Do-Overs: Critical Fiction

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James-Dean-in-East-of-Eden Can a story be truly inspired by a classic while serving as a literary critique of that work? Does critical fiction help us to understand our common archetypes? Absolutely. East of Eden, by John Steinbeck is, perhaps, the model for literature as critical writing. Steinbeck structures Eden around the biblical story of Cain and Abel. The reader is directed overtly to the biblical brothers: first with Steinbeck’s patriarch, Adam, and then in two generations of brothers. By reimagining Cain and Abel two times, Steinbeck uses Eden to ask whether we’re born evil or choose our own fate. Each iteration of Steinbeck’s brothers is another response to the same biblical prototype. Ideas of conception, children and evil are explored through several of his generations’ story lines, allowing Steinbeck to wax philosophic through his narrator: “I believe there are monsters born in the world to human parents…” he says.

And just as there are physical monsters, can there not be mental or psychic monsters born? The face and body may be perfect, but if a twisted gene or a malformed egg can produce physical monsters, may not the same process produce a malformed soul?

But Steinbeck’s characters—excepting Cathy—are almost never purely good or evil. His antagonists struggle with their dark nature, making them more complex than the original biblical types. This challenges the reader to question the didactic message of the source. Steinbeck elevates his characters above the Cain and Abel archetype, asking unique questions in a natural extension of the original. Echoing his source, Steinbeck suggests the ability to do both good and evil—in his own characters and (in his heavy-handed narration) in all of mankind. Midway through the book, Steinbeck introduces the biblical idea of timshel, a direct plea to the reader to understand his characters in light of the biblical story.

[T]imshel—Thou mayest—that gives a choice. It might be the most important word in the world. That says the way is open. That throws it right back on a man. For if Thou mayest—it is also true that Thou mayest not… [Thou mayest] makes a man great, that gives him stature with the gods, for in his weakness and his filth … he has still the great choice. He can choose his course and fight it through and win.

This establishes Steinbeck’s work as an academic exploration of the biblical text. We have to then take Steinbeck’s narrative choices as evidence either for or against free will. Eden is mankind on trial. Steinbeck alters our reading experience. These characters still function within his fiction, yet now they are allegorical figures in the philosophical theorem that Steinbeck wishes to prove. By incorporating the discussion of timshel into his work, Steinbeck furthers the idea of using source material by questioning it. When asked of his brother, Cal responds, “Where is he? How do I know… Am I supposed to look after him?” This “Am I my brother’s keeper?” line comes late in the book, but Steinbeck has earned it, folding together layers of characterization, reinterpretation, and his theory about original sin. Had it come earlier, this line would have seemed cheap, an easy parallel to move his story along. Steinbeck has taught us to read his work. Steinbeck closes with the word timshel. This is an act of forgiveness and a reminder to the reader of the academic questions we’ve been asked to ponder. It provides the narrative with unifying structure, and a reiteration of the message of the book, choice. As much as it explains and explores, East of Eden challenges its predecessor. Steinbeck weaves together the threads of this concept so tightly that one could look inside the story for evidence both for and against the ideas of original sin, free will, and human responsibility. Eden asks us to claim a philosophical stance about the inherent goodness of man. The fact that Steinbeck succeeds in terms of his own narrative is what affords him the freedom to explore these larger issues, and to do so as openly as he is able. In E.L. Doctorow’s introduction to John Leonard’s Reading for My Life, Doctorow recalls that,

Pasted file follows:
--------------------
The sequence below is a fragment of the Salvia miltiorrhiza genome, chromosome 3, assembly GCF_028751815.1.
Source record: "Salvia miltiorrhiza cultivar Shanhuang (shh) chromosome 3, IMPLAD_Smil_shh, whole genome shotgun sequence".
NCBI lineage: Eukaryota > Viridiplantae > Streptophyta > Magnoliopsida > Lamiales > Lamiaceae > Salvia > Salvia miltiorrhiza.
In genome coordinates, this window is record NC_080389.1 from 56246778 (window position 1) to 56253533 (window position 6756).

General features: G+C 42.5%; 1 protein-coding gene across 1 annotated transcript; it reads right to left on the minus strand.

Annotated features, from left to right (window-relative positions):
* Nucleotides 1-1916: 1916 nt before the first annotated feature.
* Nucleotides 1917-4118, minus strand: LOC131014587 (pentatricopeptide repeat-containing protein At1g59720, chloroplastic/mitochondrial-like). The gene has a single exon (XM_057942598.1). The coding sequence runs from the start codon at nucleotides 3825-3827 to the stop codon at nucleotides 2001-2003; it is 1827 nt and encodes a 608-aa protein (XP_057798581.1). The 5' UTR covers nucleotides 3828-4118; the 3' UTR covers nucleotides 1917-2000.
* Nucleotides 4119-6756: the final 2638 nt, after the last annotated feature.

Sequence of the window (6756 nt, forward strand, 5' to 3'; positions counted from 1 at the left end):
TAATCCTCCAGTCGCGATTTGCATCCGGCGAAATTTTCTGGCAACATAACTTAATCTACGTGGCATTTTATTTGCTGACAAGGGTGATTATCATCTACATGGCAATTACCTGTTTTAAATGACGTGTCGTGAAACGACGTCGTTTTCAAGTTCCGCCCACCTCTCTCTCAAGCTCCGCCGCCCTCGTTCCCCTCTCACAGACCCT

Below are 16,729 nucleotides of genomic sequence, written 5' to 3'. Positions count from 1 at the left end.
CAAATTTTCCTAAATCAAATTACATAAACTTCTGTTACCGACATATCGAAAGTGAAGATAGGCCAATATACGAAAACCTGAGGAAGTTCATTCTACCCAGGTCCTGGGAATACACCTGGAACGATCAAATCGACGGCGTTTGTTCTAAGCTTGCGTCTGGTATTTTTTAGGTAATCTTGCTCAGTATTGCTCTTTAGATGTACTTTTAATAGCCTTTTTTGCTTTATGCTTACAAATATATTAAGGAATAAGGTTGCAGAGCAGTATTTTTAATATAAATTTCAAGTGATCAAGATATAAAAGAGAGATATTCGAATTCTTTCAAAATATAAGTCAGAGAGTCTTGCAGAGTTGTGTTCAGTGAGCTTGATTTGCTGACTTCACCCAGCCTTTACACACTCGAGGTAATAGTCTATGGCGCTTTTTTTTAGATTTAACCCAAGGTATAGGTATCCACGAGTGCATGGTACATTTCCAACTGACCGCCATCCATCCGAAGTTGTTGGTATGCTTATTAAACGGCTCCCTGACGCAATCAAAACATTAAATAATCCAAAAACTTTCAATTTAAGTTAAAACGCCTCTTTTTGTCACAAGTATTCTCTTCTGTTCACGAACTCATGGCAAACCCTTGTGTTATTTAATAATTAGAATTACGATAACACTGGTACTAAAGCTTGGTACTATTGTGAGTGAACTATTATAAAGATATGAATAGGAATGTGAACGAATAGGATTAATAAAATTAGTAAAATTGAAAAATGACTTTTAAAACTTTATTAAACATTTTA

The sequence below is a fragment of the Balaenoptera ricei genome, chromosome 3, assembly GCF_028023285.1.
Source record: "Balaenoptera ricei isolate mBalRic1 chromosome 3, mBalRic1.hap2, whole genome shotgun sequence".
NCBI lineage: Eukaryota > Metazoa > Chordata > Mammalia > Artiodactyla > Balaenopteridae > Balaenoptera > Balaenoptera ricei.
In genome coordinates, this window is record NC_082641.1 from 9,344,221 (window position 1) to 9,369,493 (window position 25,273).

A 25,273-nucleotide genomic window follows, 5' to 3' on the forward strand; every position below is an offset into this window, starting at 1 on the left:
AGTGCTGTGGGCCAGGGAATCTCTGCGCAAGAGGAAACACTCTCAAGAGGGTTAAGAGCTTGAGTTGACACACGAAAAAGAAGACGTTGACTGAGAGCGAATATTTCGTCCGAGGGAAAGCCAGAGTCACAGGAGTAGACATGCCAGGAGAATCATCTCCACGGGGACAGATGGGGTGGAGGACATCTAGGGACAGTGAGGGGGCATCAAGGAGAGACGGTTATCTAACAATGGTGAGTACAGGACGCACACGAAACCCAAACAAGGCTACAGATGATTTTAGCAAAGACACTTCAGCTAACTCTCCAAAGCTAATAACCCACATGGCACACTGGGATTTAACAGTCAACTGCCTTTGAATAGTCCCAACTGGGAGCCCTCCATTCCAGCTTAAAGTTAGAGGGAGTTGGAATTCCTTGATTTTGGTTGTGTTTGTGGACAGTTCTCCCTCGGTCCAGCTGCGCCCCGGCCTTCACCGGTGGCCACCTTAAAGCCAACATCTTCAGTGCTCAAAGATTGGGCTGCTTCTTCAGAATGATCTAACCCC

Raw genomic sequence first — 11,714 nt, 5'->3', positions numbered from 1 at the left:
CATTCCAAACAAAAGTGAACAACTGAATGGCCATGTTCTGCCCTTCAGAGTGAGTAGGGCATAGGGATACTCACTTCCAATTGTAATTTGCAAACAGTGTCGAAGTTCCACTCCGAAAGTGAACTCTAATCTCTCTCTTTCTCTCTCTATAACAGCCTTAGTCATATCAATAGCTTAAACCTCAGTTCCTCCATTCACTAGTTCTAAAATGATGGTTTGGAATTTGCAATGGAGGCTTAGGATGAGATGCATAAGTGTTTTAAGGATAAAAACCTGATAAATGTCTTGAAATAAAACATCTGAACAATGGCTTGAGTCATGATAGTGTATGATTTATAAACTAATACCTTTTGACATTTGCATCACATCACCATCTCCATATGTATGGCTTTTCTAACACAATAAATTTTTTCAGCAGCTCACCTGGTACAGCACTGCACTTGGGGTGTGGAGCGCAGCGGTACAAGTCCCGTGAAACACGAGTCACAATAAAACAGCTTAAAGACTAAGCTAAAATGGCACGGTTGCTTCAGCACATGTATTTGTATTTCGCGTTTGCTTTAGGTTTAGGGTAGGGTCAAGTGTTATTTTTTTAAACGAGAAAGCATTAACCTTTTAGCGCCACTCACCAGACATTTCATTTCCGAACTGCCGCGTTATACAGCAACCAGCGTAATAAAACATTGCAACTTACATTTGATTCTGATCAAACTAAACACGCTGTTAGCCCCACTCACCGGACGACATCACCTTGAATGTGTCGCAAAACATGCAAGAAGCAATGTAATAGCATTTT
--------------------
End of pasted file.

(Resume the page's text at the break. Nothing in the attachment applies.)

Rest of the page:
“Frank Kermode has said that every piece of literary criticism rewrites the text that it examines. Less dogmatically expressed, this is the idea that a work is not completed until the reader animates the text, as if the lines of a novel are a printed circuit through which the force of the reader’s own life will flow.”

Steinbeck’s East of Eden is thus critical work, for the author has animated the original text and shaped it into something new.

image: James Dean in EAST OF EDEN (1955)